US president Donald Trump has claimed the Brexit crisis which is putting tens of thousands of Irish jobs at risk is going to be “very, very good” for Ireland, predicting it is “going to work out” for this country.
Mr Trump made the claim despite having to be publicly corrected by Taoiseach Leo Varadkar after referring to the border with the North as “your wall” and failing to outline any potential solutions to the standoff.
During a joint press conference with Mr Varadkar at Shannon Airport in the only official engagement of his two-day visit to Ireland, Mr Trump — who has backed the UK leaving the EU — said Ireland has nothing to worry about from Brexit.
Asked about the deepening crisis, which will see the UK crash out of the EU with no deal by October 31 unless drastic changes are made in the coming months, he said: “I think that will work out [for the UK] and also for you, with your wall, with your border, I mean we have a border situation in the United States and you have one here, but I hear it’s all going to work out.
“The big thing is going to be your border. Hopefully, that will work out. I think it will work out.
"There’s a lot of good minds thinking about how to do it. It’s going to be just fine.”
Mr Trump’s reference to his standoff with Mexico and the Democrat Party and his mentioning of “your wall” led Mr Varadkar to correct him in front of a packed media conference, saying: “The thing we want to avoid, of course, is a border or wall.”
However, Mr Trump returned to the border issue minutes later, again saying he believes Ireland has nothing to worry about from Brexit.
Speaking during a separate press conference after his private bilateral meeting with Mr Trump, Mr Varadkar said the US president may have incorrectly referred to an Irish border wall as “there are nearly 200 countries in the world so I don’t think it’s possible for him to have an in-depth understanding of every country”.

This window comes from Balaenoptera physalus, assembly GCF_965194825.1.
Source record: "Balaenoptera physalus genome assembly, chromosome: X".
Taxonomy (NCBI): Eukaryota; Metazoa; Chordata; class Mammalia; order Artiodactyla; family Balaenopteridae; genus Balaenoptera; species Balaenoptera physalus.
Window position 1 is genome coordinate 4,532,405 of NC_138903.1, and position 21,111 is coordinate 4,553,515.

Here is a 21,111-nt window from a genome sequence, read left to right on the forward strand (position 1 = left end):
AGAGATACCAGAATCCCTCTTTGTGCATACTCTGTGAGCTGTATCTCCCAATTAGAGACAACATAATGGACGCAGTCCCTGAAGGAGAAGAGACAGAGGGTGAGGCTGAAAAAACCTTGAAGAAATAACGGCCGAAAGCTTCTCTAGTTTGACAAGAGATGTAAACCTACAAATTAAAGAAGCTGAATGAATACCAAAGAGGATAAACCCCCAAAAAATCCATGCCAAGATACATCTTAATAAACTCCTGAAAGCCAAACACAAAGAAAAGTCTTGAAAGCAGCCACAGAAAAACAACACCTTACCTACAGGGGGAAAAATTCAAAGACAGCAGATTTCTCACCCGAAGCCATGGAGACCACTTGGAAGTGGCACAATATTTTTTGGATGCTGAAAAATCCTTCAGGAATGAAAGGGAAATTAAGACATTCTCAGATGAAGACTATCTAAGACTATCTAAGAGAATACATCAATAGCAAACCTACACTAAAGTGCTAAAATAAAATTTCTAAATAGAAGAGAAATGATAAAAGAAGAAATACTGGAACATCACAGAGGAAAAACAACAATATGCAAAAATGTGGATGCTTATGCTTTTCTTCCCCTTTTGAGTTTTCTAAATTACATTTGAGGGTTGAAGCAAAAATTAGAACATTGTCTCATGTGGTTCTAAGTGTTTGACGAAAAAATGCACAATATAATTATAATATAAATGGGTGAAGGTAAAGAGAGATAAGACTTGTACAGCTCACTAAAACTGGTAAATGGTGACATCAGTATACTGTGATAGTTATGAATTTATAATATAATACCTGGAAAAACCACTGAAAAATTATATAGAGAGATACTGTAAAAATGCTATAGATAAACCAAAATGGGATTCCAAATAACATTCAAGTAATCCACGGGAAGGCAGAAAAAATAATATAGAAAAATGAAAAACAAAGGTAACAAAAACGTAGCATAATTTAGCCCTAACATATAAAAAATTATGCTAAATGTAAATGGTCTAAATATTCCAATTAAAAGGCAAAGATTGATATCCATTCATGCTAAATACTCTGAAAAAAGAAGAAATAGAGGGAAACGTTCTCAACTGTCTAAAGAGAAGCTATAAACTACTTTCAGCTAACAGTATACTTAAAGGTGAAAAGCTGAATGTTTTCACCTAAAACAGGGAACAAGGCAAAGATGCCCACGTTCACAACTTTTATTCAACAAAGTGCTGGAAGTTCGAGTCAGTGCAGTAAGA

However, he confirmed Mr Trump “didn’t elaborate on why he thinks Brexit would be good for Ireland”, or what solutions he could provide.
In his meeting with Mr Varadkar, Mr Trump, who repeatedly referred to Ireland as “my friend”, also:
- Said he wants to release thousands of new two-year visas to skilled Irish workers as “I want to do that for the people of Ireland”;
- Pointedly described Ireland’s corporation tax as being “very low”;
- Sidestepped climate change criticism, including President Michael D Higgins’s description of him as “reckless and pernicious”;
- Denied that his entire visit to Ireland is about promoting his Doonbeg hotel and golf course in Co Clare.
After holding the press conference at Shannon Airport, Mr Trump travelled with first lady Melania Trump to Doonbeg, from where he will travel to the D-Day commemorations in France today.
He was greeted at Shannon Airport by Mr Varadkar and minister of state for trade Pat Breen, who described Mr Trump as a “very different from what the pictures show, a fine-looking man”.
After landing just after 4.45pm, he was brought to a special private Irish culture function before travelling to Doonbeg, where his sons Eric and Donald Jr socialised last night.
Speaking to reporters at a press conference after meeting Mr Trump, Mr Varadkar said it is “important that we would have a good relationship with the US and it is part of my job as Taoiseach”.
He denied the Government has effectively spent €10m on security measures including 3km barriers, 2m-high security fences, and 2,000 gardaí, sub-aqua divers, dog units, and air-support units, just for Mr Trump to promote his own hotel.
Mr Trump’s visit was not attended by Tánaiste Simon Coveney, who said he was travelling to the North for Stormont talks, “where there is real work to do”.
The US president’s visit was heavily criticised by opposition politicians, with up to 100 protesters attending a “peace camp” outside Shannon Airport insisting Ireland must not do deals with Mr Trump and needs to “stand up for what is right”.